U.S. Vice President Joe Biden has assured Ukraine’s lawmakers that the United States will never recognize “Russia's attempt to annex Crimea,” drawing a standing ovation in the country’s parliament.
“Today, Russia is occupying sovereign Ukrainian territory. Let me be crystal clear: The United States does not, has not, never will recognize Russia’s attempt to annex Crimea,” he told members of the Ukrainian Rada on Tuesday, just before concluding a two-day visit to Ukraine.
Speaking on conflict in eastern Ukraine, where Ukrainian troops have been locked in a battle with pro-Russia separatists for the past 20 months, he assured lawmakers of continued U.S. support, calling on Russia to comply with the Minsk cease-fire agreement designed to ease tensions over the conflict or face continued sanctions.
“There can be no sanctions relief unless and until Moscow meets all, all of its commitments under Minsk,” Biden said.
WATCH: Vice President Joe Biden addresses Ukraine's parliament
He also urged lawmakers to fight corruption, warning that the future of Ukraine is at stake.
“Each of you has an obligation to answer the call of history and finally build a united, democratic Ukrainian nation that can stand the test of time,” Biden told lawmakers.
The vice president also promised to tell the world the story of Nadiya Savchenko, a Ukrainian helicopter pilot being held in Russia.
$190 million in new US aid
On Monday, Biden announced $190 million in new U.S. aid to Ukraine.
Biden said Monday that the new aid will help the country implement reforms and fight corruption. During a joint briefing following bilateral talks with Ukraine's president, Petro Poroshenko, Biden said, "It’s absolutely critical for Ukraine, in order to be stable and prosperous and part of a secure Europe, to definitely, thoroughly, completely root out the cancer of corruption."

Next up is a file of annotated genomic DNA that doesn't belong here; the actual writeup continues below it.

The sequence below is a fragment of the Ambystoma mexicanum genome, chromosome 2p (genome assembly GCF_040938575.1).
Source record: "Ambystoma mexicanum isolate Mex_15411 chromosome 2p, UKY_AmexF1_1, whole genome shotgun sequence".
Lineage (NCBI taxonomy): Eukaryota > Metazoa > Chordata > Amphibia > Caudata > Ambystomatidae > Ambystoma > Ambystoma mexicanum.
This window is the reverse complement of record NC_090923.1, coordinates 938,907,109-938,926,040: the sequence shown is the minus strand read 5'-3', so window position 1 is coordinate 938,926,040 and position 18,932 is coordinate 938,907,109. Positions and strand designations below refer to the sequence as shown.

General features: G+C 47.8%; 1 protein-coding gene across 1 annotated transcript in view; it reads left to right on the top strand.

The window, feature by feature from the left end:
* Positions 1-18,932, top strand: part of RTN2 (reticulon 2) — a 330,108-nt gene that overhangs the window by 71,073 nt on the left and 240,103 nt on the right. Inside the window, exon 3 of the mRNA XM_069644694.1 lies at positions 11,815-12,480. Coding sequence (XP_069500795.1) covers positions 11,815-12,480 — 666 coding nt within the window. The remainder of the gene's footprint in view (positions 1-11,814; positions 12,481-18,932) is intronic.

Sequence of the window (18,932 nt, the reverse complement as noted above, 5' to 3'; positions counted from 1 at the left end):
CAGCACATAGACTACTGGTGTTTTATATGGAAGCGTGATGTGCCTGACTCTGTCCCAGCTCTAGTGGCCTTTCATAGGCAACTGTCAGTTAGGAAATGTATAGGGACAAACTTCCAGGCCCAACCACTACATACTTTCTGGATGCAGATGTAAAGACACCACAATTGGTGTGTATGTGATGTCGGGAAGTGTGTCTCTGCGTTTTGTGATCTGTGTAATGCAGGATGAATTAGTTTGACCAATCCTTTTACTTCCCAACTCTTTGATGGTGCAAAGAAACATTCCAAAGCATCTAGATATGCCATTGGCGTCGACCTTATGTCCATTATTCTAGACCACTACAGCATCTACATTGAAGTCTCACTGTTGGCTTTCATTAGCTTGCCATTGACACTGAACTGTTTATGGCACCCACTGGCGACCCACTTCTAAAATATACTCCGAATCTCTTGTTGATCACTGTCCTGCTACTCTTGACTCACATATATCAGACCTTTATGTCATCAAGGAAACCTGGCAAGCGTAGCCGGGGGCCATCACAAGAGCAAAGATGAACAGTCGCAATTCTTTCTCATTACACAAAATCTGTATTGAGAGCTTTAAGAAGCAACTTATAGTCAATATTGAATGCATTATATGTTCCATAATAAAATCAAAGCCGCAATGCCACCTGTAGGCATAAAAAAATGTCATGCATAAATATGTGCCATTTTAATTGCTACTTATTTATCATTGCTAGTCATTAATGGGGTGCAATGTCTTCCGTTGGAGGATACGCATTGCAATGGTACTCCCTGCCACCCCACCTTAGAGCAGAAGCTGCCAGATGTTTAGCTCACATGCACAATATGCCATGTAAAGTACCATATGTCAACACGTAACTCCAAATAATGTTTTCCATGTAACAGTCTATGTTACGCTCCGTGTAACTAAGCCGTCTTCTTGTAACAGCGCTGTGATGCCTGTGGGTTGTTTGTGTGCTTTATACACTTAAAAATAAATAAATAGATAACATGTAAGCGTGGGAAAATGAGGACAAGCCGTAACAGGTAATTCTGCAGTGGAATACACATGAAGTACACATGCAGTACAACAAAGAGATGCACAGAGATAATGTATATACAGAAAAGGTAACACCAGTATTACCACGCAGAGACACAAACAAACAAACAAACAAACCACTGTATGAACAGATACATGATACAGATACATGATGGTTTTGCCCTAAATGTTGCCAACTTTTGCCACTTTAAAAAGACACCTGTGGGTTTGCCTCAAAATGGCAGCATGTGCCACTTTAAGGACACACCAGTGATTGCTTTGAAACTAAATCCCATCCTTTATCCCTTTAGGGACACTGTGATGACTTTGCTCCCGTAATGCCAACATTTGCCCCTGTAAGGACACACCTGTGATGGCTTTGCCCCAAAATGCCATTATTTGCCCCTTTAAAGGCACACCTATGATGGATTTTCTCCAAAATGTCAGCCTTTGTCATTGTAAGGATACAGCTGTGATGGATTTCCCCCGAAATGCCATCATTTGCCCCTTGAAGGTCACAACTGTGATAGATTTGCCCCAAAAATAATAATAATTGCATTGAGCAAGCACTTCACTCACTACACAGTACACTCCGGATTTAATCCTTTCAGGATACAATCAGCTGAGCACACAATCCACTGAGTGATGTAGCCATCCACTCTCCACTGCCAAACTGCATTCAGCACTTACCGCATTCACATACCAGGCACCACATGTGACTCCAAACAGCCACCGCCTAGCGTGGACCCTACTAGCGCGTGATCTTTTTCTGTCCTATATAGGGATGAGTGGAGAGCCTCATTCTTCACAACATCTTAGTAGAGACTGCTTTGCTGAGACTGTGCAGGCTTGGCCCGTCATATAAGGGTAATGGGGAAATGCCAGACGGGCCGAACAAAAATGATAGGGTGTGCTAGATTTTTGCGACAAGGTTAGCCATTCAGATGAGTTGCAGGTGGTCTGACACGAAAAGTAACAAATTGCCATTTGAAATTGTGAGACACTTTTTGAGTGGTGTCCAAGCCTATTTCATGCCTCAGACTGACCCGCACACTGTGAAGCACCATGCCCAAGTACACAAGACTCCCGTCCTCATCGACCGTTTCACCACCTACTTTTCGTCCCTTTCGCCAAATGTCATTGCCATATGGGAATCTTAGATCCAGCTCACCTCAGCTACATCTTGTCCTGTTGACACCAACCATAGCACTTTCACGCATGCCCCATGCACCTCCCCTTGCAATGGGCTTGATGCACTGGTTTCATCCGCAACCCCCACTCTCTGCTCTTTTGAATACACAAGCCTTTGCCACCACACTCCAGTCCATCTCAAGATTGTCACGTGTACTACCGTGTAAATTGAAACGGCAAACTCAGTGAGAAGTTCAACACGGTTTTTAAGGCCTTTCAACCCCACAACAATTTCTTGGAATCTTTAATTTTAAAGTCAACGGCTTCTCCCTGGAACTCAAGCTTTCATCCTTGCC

"That means ramping up the pace of reforms, avoidance of past practices, advancing good governance, increasing transparency across the board at every level of the government and strengthening the rule of law," he added.
Poroshenko has overseen the dismissal of nearly 4,000 graft tainted prosecutors since taking office in May 2014. Last week, he also introduced a special anti-corruption prosecutor whose responsibilities will include rooting out graft and limiting the political power of shadowy business tycoons long seen as obstructing good government practices in the former Soviet republic.
During their joint briefing Monday, Biden also said the U.S. "stands firmly with the people of Ukraine" in the face of "continued aggression" by Russia and Russia-backed separatists. He said the best way to end the conflict in eastern Ukraine is through the "diplomatic framework" laid out in an agreement signed in Minsk, Belarus by representatives of the Ukrainian and Russian governments, and the separatists.
"Minsk cannot succeed if Russia does not fulfill its commitment and President Putin fails to live up to the promises he has repeatedly made to my president, to you and to the international community,” Biden said, adding that Russia is "systematically violating" the cease-fire agreed to in Minsk.
Despite the cease-fire, sporadic fighting between government troops and pro-Russian rebels continues in eastern Ukraine, after more than 18 months of combat and nearly 8,000 deaths, most of them civilians.
Vice President Joe Biden and Ukrainian President Petro Poroshenko look at an exhibit of photographs by Youry Bilak in Kyiv, Dec 8, 2015 (D. Lienemann/White House).
Biden's two-day visit, his fourth since Russia annexed Ukraine's Crimean Peninsula in early 2014, came ahead of formal U.S. approval of a third $1 billion bailout loan guarantee.
The Obama administration already has provided $470 million in direct economic assistance since pro-Russian former president Viktor Yanukovych was driven from power nearly two years ago, after weeks of anti-government protests in Kyiv.